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This summer, I was in the market to buy something. It would have been an easy sale — but something scuttled it: The script that I was subjected to completely changed my mind about whether I wanted the product in the first place.
It wasn’t a house or a car or another big purchase. But it was such an experience that I’m still thinking about that June phone conversation almost a full six months later.
Here’s what happened.
I was an online lead
While perusing LinkedIn, I saw a banner ad that piqued my interest.
It was for an association membership. This wasn’t a real estate or journalism association, but nonetheless, I thought a membership with this association could help me navigate a new management position at Inman and give me a little more confidence in my decision-making capabilities.
So I clicked the ad, entered some contact information, and before too long, my phone was ringing.
When scripts attack, it gets ugly
The conversation went well at first. The sales representative who called me explained the association’s member benefits and talked about networking and other resources I’d have at my disposal. It all sounded nice.
Then came the moment that brought it all crashing down: the hard sell.
After informing me that the membership would amount to several hundred dollars, the sales rep asked me how I might want to pay today.
As I disclosed last week, I’m working on the onerous process of saving up for a down payment. I could have taken that several hundred dollars out of my down-payment nest egg, of course, but that would have taken me a little bit further away from an end goal that was very important to me.
The sales rep read my pause correctly. And she turned on the heat.
An attempt to connect that backfired — completely
“I could offer you a discount,” she said, “but only if you sign up today.”
“Let me talk with my publisher,” I countered. “I’d like to see if he’d be willing to cover all or part of the cost of the membership.”
“I hear you, Amber,” she replied. “You’re saying that you’d like to speak with your boss before you make this important investment in your future. I understand. But what if I offered you an even bigger discount?”
“I’d still like to talk to him first,” I said.
“I understand, Amber,” she said. “You’re saying that you’d like to speak with the publisher. But I can give you an even bigger discount if you sign up right now.”
We continued like this for five or six more exchanges, almost verbatim. Each time, I told her that I wanted to clear the membership with my work supervisor.
And each time when she replied, she told me that she heard me or that she understood, called me by name and repeated what I’d just told her. It was obvious that this attempt to connect with me was part of her script.
But the fact that she was riding roughshod over my biggest concern with the rest of her script told me that she wasn’t really understanding me. She was saying the words she was supposed to say because they were designed to make me do what she wanted, which was buy something. Immediately.
I was frustrated. Even though she was telling me that she was listening to me, she wasn’t. Not really.
I hung up the phone thoroughly annoyed. And I didn’t bother asking my publisher what he thought about chipping in for the membership.
I figured if the organization found it acceptable to treat prospects like that, I didn’t need it. I’ve deleted every email I’ve received from the association since then without bothering to open it.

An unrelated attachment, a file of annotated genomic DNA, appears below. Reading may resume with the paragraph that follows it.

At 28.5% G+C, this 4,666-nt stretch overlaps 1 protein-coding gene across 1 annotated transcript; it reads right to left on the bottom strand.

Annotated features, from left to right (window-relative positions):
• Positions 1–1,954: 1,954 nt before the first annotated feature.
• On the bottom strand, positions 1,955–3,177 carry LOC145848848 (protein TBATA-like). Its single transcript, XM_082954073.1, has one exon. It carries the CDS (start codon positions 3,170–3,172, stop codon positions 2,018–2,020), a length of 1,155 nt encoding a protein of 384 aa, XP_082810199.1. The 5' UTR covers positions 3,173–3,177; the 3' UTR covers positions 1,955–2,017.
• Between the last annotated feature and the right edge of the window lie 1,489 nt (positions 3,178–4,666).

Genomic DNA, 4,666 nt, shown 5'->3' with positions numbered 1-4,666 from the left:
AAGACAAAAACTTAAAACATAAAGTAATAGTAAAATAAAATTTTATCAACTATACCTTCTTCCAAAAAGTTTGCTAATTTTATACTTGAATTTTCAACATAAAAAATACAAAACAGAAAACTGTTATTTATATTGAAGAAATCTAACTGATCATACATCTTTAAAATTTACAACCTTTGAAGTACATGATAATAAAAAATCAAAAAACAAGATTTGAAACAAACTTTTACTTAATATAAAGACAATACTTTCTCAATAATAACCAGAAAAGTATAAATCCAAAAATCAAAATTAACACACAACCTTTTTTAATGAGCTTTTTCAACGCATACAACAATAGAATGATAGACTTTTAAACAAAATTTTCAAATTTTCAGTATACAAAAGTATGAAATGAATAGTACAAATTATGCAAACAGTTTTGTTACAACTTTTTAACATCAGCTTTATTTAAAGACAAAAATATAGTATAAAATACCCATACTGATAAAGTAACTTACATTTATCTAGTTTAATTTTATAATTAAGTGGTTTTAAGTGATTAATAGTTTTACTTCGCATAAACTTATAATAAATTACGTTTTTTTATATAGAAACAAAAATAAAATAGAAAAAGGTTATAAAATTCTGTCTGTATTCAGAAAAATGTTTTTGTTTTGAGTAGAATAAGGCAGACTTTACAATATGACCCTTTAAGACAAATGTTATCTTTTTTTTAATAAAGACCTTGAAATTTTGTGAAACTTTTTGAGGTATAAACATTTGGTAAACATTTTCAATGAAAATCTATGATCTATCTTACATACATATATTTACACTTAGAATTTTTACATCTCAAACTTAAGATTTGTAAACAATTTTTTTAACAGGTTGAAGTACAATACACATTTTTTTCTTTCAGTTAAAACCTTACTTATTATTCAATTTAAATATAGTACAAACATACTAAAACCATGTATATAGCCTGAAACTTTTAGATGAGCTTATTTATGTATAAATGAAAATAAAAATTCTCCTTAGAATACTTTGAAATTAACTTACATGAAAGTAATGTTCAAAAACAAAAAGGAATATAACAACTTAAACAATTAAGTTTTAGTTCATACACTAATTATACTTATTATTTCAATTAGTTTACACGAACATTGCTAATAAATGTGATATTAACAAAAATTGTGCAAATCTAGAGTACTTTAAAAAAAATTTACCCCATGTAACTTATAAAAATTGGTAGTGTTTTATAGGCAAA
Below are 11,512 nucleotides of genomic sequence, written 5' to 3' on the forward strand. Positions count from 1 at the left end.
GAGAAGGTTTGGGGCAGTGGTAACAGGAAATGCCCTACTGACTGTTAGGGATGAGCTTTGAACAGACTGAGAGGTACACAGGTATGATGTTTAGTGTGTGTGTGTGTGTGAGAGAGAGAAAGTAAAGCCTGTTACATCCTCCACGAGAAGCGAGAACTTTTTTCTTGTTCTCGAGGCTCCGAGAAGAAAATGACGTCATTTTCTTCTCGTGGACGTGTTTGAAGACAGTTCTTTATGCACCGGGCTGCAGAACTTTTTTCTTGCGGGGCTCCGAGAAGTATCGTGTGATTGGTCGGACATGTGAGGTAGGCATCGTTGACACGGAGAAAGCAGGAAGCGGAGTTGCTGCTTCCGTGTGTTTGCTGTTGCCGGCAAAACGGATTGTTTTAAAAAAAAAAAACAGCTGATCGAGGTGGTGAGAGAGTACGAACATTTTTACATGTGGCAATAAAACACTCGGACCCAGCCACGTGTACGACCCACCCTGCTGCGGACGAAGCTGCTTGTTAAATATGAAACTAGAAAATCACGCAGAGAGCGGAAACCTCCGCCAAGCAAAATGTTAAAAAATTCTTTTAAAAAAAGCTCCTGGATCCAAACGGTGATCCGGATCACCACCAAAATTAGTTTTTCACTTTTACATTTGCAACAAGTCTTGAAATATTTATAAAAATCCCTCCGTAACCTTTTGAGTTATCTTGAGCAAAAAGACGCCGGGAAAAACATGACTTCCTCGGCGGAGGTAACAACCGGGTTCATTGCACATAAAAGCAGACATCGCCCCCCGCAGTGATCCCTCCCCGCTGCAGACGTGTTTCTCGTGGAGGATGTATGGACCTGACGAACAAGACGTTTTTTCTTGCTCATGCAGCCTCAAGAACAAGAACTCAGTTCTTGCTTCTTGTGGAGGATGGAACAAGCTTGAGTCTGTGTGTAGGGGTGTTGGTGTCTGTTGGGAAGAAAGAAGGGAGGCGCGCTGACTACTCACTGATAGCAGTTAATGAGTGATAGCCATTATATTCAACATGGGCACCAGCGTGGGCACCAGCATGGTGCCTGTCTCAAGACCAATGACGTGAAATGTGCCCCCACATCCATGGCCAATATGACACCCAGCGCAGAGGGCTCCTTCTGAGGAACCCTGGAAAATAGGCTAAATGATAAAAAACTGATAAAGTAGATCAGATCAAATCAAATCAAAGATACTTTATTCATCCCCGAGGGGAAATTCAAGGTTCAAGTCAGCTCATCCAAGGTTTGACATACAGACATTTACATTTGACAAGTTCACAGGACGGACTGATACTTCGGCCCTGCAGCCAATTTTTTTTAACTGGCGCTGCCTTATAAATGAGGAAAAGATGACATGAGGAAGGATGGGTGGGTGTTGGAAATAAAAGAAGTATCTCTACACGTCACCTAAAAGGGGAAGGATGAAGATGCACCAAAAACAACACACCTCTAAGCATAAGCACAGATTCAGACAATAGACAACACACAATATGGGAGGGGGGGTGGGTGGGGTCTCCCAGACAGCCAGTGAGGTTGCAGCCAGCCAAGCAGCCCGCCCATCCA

When scripts work, they work well
I’m not against scripts by any means. I’ve had a handful of commission-based jobs in my life that required me to sell things to people; if you count the waitressing/bartending that I did for more than a decade, then you could even say I became proficient at working scripts to my advantage.
Anyone who’s gone out to eat at a corporate restaurant knows about those scripts. “You look thirsty — can I offer you one of our signature margaritas or a strawberry lemonade?”
That’s not a great example of a script. What really makes a script is the personal touches.
A script should be a blueprint for a conversation, not a blow-by-blow list of instructions. Scripts should guide you in the direction you want to travel, but the best salespeople know that sometimes you need to blaze a new trail.
What can sales professionals learn from this?
Following a script isn’t automatically bad; nor is it automatically good. It depends on the salesperson, the prospect and the script.
The best scripts are unique to to the person selling the product. They include personal touches and turns of phrase that roll off the tongue. They embody the personality of the salesperson.
So I’m no expert. I’m not a salesperson anymore, just someone who loves language and conversation and has a general idea of what works and what doesn’t.
I can offer two general rules of thumb, however.
DO: Make a script your own. It’s fine to piggyback off arguments and methods that have worked for others, but for the script to sound believable, it should be written in your own words. Practice on willing colleagues and friends to help you refine your voice and make your script sound natural to you.
DON’T: Use eye-roll-worthy tactics like that sales representative did. Practically everyone today is an amateur psychologist. We know what you’re doing when you call us by name, tell us you’re hearing what we’re saying, repeat back to us what we just said and then hammer on home with your pitch. You aren’t being clever or using best practices when you do this. At best, you are confusing your prospect; at worst, you’re irritating them.
And one final guideline: You must listen. Really listen.
Your ears are much more vital tools for your sales business than your mouth. It’s imperative that you use them accordingly, whether or not you’re selling from a script.